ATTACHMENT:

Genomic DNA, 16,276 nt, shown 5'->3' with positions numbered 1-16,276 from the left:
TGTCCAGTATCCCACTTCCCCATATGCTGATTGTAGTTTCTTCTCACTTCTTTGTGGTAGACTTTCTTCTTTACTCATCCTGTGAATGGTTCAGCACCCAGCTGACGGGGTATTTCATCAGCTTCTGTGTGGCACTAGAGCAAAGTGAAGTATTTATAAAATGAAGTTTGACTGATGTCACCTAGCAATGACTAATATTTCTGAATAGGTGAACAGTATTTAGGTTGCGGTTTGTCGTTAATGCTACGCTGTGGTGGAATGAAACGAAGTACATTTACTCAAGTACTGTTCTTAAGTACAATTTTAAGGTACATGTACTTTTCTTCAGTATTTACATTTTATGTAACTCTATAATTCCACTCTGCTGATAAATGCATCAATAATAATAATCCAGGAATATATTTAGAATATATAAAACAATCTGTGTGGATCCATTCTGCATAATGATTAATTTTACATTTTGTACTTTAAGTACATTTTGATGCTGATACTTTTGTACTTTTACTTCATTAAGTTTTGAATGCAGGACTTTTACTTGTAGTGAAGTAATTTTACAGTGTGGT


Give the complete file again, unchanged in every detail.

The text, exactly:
Genomic DNA, 16,276 nt, shown 5'->3' with positions numbered 1-16,276 from the left:
TGTCCAGTATCCCACTTCCCCATATGCTGATTGTAGTTTCTTCTCACTTCTTTGTGGTAGACTTTCTTCTTTACTCATCCTGTGAATGGTTCAGCACCCAGCTGACGGGGTATTTCATCAGCTTCTGTGTGGCACTAGAGCAAAGTGAAGTATTTATAAAATGAAGTTTGACTGATGTCACCTAGCAATGACTAATATTTCTGAATAGGTGAACAGTATTTAGGTTGCGGTTTGTCGTTAATGCTACGCTGTGGTGGAATGAAACGAAGTACATTTACTCAAGTACTGTTCTTAAGTACAATTTTAAGGTACATGTACTTTTCTTCAGTATTTACATTTTATGTAACTCTATAATTCCACTCTGCTGATAAATGCATCAATAATAATAATCCAGGAATATATTTAGAATATATAAAACAATCTGTGTGGATCCATTCTGCATAATGATTAATTTTACATTTTGTACTTTAAGTACATTTTGATGCTGATACTTTTGTACTTTTACTTCATTAAGTTTTGAATGCAGGACTTTTACTTGTAGTGAAGTAATTTTACAGTGTGGT